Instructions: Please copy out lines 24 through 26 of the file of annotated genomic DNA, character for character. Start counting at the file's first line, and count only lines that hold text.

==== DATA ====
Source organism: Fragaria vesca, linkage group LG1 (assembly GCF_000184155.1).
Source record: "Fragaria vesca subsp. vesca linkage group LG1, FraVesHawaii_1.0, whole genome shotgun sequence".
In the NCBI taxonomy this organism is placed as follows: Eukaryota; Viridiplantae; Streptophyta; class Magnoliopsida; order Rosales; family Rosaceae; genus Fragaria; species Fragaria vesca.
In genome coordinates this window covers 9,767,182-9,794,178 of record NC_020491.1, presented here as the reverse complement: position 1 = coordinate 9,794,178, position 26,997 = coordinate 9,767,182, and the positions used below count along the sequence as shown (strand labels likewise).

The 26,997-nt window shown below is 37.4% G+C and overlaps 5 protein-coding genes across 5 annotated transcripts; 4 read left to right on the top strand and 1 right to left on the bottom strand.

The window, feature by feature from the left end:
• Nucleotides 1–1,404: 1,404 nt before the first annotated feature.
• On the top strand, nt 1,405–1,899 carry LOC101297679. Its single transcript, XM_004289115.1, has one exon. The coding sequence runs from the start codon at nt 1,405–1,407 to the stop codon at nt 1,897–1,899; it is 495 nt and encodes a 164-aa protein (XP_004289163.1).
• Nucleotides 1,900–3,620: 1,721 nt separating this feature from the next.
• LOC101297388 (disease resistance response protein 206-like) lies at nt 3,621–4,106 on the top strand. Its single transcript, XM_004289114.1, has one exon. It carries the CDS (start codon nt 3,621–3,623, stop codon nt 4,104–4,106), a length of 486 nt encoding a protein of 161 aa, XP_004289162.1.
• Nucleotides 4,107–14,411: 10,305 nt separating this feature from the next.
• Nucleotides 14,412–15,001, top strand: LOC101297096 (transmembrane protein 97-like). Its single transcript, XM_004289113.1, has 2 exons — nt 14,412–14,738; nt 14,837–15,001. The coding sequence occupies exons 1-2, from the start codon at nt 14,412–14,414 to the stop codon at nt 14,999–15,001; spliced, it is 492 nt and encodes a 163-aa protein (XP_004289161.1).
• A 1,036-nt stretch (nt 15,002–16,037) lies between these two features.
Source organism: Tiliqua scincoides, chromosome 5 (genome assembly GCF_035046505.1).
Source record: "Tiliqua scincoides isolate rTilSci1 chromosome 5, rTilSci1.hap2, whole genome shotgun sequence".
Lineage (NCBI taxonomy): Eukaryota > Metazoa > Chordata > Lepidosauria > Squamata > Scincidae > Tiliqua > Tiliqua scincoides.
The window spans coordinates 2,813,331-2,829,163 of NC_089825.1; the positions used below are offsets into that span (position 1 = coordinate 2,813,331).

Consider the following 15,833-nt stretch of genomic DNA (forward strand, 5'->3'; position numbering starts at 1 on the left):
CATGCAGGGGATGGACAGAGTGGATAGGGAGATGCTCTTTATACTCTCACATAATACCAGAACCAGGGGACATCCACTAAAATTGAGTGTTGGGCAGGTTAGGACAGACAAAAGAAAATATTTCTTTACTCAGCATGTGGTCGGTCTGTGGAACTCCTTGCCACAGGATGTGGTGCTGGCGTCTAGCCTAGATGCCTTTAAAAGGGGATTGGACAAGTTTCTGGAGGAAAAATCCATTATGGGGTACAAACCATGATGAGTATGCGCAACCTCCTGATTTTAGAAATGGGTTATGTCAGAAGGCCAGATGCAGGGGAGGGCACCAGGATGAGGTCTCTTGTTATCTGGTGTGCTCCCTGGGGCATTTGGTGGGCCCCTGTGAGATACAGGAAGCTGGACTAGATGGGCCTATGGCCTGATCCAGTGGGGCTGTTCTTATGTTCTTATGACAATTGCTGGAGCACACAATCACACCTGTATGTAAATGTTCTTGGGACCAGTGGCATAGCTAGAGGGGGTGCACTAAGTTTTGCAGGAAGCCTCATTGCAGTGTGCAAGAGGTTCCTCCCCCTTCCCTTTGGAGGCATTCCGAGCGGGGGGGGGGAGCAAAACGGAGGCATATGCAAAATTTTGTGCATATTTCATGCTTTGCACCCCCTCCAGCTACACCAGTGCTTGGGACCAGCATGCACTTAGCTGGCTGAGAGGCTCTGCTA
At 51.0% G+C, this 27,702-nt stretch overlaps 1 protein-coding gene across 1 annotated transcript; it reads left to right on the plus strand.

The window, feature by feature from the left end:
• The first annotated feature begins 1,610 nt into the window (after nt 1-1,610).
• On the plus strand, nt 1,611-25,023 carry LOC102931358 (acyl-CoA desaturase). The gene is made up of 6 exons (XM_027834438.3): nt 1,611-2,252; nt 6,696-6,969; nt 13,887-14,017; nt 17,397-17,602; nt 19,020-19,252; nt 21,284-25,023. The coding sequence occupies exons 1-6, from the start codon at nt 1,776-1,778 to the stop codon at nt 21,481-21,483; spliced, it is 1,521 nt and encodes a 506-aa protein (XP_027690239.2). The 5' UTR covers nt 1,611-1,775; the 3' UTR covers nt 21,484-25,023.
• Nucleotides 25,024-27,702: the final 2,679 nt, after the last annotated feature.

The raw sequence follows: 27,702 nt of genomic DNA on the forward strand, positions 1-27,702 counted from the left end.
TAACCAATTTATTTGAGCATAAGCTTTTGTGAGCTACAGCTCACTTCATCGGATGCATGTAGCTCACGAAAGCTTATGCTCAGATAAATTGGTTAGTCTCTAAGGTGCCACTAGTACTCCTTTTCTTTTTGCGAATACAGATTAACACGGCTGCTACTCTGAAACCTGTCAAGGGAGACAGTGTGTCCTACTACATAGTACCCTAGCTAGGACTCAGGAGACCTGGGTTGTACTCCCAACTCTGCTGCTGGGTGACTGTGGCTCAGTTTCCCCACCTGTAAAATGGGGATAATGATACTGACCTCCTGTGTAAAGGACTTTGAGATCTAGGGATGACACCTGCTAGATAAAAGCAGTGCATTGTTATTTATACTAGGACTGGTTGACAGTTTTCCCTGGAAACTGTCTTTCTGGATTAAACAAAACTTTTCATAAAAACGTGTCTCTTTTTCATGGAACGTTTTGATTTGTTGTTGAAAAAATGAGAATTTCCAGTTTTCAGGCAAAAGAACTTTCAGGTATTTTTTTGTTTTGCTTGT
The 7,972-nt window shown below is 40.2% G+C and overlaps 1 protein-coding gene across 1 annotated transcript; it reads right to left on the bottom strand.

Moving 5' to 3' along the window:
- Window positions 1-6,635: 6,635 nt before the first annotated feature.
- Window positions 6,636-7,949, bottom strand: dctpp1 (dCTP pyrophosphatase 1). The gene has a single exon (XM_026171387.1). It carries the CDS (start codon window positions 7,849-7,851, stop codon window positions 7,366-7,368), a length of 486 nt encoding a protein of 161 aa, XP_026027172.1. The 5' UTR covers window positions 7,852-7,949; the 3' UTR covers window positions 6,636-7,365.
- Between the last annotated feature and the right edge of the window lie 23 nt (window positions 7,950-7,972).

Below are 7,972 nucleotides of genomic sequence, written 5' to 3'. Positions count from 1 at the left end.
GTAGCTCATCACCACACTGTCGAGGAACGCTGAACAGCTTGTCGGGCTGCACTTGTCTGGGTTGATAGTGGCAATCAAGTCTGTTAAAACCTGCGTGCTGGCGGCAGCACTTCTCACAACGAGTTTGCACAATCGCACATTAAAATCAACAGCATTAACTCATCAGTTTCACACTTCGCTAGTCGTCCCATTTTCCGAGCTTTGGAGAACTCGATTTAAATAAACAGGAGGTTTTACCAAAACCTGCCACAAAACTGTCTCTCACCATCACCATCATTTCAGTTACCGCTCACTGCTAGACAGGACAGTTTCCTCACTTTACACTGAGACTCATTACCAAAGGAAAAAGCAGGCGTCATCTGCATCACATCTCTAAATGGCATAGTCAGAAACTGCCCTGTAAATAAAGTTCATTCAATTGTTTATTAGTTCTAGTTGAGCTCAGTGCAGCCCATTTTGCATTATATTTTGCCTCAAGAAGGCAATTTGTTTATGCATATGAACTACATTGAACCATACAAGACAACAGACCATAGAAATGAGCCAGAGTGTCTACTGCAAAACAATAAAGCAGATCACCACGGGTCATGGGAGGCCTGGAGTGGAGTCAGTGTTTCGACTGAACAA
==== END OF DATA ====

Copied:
• Nucleotides 25,024-27,702: the final 2,679 nt, after the last annotated feature.

The raw sequence follows: 27,702 nt of genomic DNA on the forward strand, positions 1-27,702 counted from the left end.
TAACCAATTTATTTGAGCATAAGCTTTTGTGAGCTACAGCTCACTTCATCGGATGCATGTAGCTCACGAAAGCTTATGCTCAGATAAATTGGTTAGTCTCTAAGGTGCCACTAGTACTCCTTTTCTTTTTGCGAATACAGATTAACACGGCTGCTACTCTGAAACCTGTCAAGGGAGACAGTGTGTCCTACTACATAGTACCCTAGCTAGGACTCAGGAGACCTGGGTTGTACTCCCAACTCTGCTGCTGGGTGACTGTGGCTCAGTTTCCCCACCTGTAAAATGGGGATAATGATACTGACCTCCTGTGTAAAGGACTTTGAGATCTAGGGATGACACCTGCTAGATAAAAGCAGTGCATTGTTATTTATACTAGGACTGGTTGACAGTTTTCCCTGGAAACTGTCTTTCTGGATTAAACAAAACTTTTCATAAAAACGTGTCTCTTTTTCATGGAACGTTTTGATTTGTTGTTGAAAAAATGAGAATTTCCAGTTTTCAGGCAAAAGAACTTTCAGGTATTTTTTTGTTTTGCTTGT